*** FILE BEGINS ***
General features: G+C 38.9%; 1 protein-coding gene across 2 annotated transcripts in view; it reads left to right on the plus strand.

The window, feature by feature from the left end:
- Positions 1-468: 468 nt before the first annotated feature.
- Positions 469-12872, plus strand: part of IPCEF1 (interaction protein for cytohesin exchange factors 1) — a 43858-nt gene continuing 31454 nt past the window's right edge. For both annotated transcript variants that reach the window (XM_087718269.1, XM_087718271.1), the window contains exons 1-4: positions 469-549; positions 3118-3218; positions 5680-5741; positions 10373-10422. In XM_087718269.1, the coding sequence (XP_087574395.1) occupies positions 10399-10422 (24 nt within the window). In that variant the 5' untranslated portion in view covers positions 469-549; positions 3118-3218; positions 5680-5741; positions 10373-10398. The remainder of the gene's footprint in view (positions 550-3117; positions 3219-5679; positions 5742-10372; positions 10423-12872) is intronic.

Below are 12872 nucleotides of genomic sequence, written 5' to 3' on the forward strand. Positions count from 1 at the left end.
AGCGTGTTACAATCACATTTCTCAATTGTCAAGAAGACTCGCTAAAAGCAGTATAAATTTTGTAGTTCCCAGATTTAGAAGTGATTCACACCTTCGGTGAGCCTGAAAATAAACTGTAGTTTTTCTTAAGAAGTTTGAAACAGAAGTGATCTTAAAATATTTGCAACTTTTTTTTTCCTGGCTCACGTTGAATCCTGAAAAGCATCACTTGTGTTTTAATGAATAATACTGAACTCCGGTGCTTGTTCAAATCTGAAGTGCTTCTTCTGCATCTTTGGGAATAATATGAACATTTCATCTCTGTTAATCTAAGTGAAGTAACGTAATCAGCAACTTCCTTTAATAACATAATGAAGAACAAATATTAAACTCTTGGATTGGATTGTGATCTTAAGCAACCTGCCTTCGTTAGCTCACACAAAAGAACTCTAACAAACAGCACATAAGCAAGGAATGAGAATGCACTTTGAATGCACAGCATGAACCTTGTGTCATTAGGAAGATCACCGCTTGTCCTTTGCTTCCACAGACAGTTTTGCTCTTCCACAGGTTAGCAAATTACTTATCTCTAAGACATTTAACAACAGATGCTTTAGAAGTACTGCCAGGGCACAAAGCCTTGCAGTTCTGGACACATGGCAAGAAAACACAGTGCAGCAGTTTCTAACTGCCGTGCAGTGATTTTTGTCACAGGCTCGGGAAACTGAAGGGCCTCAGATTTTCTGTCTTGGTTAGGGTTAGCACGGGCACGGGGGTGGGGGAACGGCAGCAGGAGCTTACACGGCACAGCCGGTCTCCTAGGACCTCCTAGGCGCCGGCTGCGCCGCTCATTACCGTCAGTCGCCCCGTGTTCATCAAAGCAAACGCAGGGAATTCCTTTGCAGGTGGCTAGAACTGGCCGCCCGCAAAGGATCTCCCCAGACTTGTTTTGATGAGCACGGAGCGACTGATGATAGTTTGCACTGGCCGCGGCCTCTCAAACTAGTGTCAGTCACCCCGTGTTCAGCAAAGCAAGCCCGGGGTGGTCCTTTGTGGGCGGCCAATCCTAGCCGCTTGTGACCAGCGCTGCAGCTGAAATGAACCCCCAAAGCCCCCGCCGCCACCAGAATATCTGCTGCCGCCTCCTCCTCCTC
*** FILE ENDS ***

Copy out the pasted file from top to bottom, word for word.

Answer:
General features: G+C 38.9%; 1 protein-coding gene across 2 annotated transcripts in view; it reads left to right on the plus strand.

The window, feature by feature from the left end:
- Positions 1-468: 468 nt before the first annotated feature.
- Positions 469-12872, plus strand: part of IPCEF1 (interaction protein for cytohesin exchange factors 1) — a 43858-nt gene continuing 31454 nt past the window's right edge. For both annotated transcript variants that reach the window (XM_087718269.1, XM_087718271.1), the window contains exons 1-4: positions 469-549; positions 3118-3218; positions 5680-5741; positions 10373-10422. In XM_087718269.1, the coding sequence (XP_087574395.1) occupies positions 10399-10422 (24 nt within the window). In that variant the 5' untranslated portion in view covers positions 469-549; positions 3118-3218; positions 5680-5741; positions 10373-10398. The remainder of the gene's footprint in view (positions 550-3117; positions 3219-5679; positions 5742-10372; positions 10423-12872) is intronic.

Below are 12872 nucleotides of genomic sequence, written 5' to 3' on the forward strand. Positions count from 1 at the left end.
AGCGTGTTACAATCACATTTCTCAATTGTCAAGAAGACTCGCTAAAAGCAGTATAAATTTTGTAGTTCCCAGATTTAGAAGTGATTCACACCTTCGGTGAGCCTGAAAATAAACTGTAGTTTTTCTTAAGAAGTTTGAAACAGAAGTGATCTTAAAATATTTGCAACTTTTTTTTTCCTGGCTCACGTTGAATCCTGAAAAGCATCACTTGTGTTTTAATGAATAATACTGAACTCCGGTGCTTGTTCAAATCTGAAGTGCTTCTTCTGCATCTTTGGGAATAATATGAACATTTCATCTCTGTTAATCTAAGTGAAGTAACGTAATCAGCAACTTCCTTTAATAACATAATGAAGAACAAATATTAAACTCTTGGATTGGATTGTGATCTTAAGCAACCTGCCTTCGTTAGCTCACACAAAAGAACTCTAACAAACAGCACATAAGCAAGGAATGAGAATGCACTTTGAATGCACAGCATGAACCTTGTGTCATTAGGAAGATCACCGCTTGTCCTTTGCTTCCACAGACAGTTTTGCTCTTCCACAGGTTAGCAAATTACTTATCTCTAAGACATTTAACAACAGATGCTTTAGAAGTACTGCCAGGGCACAAAGCCTTGCAGTTCTGGACACATGGCAAGAAAACACAGTGCAGCAGTTTCTAACTGCCGTGCAGTGATTTTTGTCACAGGCTCGGGAAACTGAAGGGCCTCAGATTTTCTGTCTTGGTTAGGGTTAGCACGGGCACGGGGGTGGGGGAACGGCAGCAGGAGCTTACACGGCACAGCCGGTCTCCTAGGACCTCCTAGGCGCCGGCTGCGCCGCTCATTACCGTCAGTCGCCCCGTGTTCATCAAAGCAAACGCAGGGAATTCCTTTGCAGGTGGCTAGAACTGGCCGCCCGCAAAGGATCTCCCCAGACTTGTTTTGATGAGCACGGAGCGACTGATGATAGTTTGCACTGGCCGCGGCCTCTCAAACTAGTGTCAGTCACCCCGTGTTCAGCAAAGCAAGCCCGGGGTGGTCCTTTGTGGGCGGCCAATCCTAGCCGCTTGTGACCAGCGCTGCAGCTGAAATGAACCCCCAAAGCCCCCGCCGCCACCAGAATATCTGCTGCCGCCTCCTCCTCCTC